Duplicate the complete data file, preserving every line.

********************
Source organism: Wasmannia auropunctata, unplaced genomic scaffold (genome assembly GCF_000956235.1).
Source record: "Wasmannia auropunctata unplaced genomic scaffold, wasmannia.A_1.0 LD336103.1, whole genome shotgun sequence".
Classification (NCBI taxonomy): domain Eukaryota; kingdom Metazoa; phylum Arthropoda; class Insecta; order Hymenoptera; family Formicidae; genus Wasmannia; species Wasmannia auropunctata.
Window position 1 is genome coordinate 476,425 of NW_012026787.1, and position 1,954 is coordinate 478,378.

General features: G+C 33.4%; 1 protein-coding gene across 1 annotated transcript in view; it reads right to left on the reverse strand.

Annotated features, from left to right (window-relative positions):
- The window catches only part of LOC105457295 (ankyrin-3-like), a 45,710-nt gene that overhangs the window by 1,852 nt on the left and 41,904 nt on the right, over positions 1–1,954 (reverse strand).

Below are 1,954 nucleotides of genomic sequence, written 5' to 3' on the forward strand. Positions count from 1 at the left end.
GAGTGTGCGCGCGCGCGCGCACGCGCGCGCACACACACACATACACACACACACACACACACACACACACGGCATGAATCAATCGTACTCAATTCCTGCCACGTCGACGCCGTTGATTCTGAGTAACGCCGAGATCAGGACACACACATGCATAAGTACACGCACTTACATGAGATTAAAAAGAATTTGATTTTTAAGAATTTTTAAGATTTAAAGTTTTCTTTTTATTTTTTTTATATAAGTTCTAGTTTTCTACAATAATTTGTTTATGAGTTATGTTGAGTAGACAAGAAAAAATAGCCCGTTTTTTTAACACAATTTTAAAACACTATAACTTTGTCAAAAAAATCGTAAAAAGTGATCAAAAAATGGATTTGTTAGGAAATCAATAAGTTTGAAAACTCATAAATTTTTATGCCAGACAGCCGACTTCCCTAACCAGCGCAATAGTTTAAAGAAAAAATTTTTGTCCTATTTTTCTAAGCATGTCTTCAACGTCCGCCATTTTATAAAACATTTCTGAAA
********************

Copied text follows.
Source organism: Wasmannia auropunctata, unplaced genomic scaffold (genome assembly GCF_000956235.1).
Source record: "Wasmannia auropunctata unplaced genomic scaffold, wasmannia.A_1.0 LD336103.1, whole genome shotgun sequence".
Classification (NCBI taxonomy): domain Eukaryota; kingdom Metazoa; phylum Arthropoda; class Insecta; order Hymenoptera; family Formicidae; genus Wasmannia; species Wasmannia auropunctata.
Window position 1 is genome coordinate 476,425 of NW_012026787.1, and position 1,954 is coordinate 478,378.

General features: G+C 33.4%; 1 protein-coding gene across 1 annotated transcript in view; it reads right to left on the reverse strand.

Annotated features, from left to right (window-relative positions):
- The window catches only part of LOC105457295 (ankyrin-3-like), a 45,710-nt gene that overhangs the window by 1,852 nt on the left and 41,904 nt on the right, over positions 1–1,954 (reverse strand).

Below are 1,954 nucleotides of genomic sequence, written 5' to 3' on the forward strand. Positions count from 1 at the left end.
GAGTGTGCGCGCGCGCGCGCACGCGCGCGCACACACACACATACACACACACACACACACACACACACACGGCATGAATCAATCGTACTCAATTCCTGCCACGTCGACGCCGTTGATTCTGAGTAACGCCGAGATCAGGACACACACATGCATAAGTACACGCACTTACATGAGATTAAAAAGAATTTGATTTTTAAGAATTTTTAAGATTTAAAGTTTTCTTTTTATTTTTTTTATATAAGTTCTAGTTTTCTACAATAATTTGTTTATGAGTTATGTTGAGTAGACAAGAAAAAATAGCCCGTTTTTTTAACACAATTTTAAAACACTATAACTTTGTCAAAAAAATCGTAAAAAGTGATCAAAAAATGGATTTGTTAGGAAATCAATAAGTTTGAAAACTCATAAATTTTTATGCCAGACAGCCGACTTCCCTAACCAGCGCAATAGTTTAAAGAAAAAATTTTTGTCCTATTTTTCTAAGCATGTCTTCAACGTCCGCCATTTTATAAAACATTTCTGAAA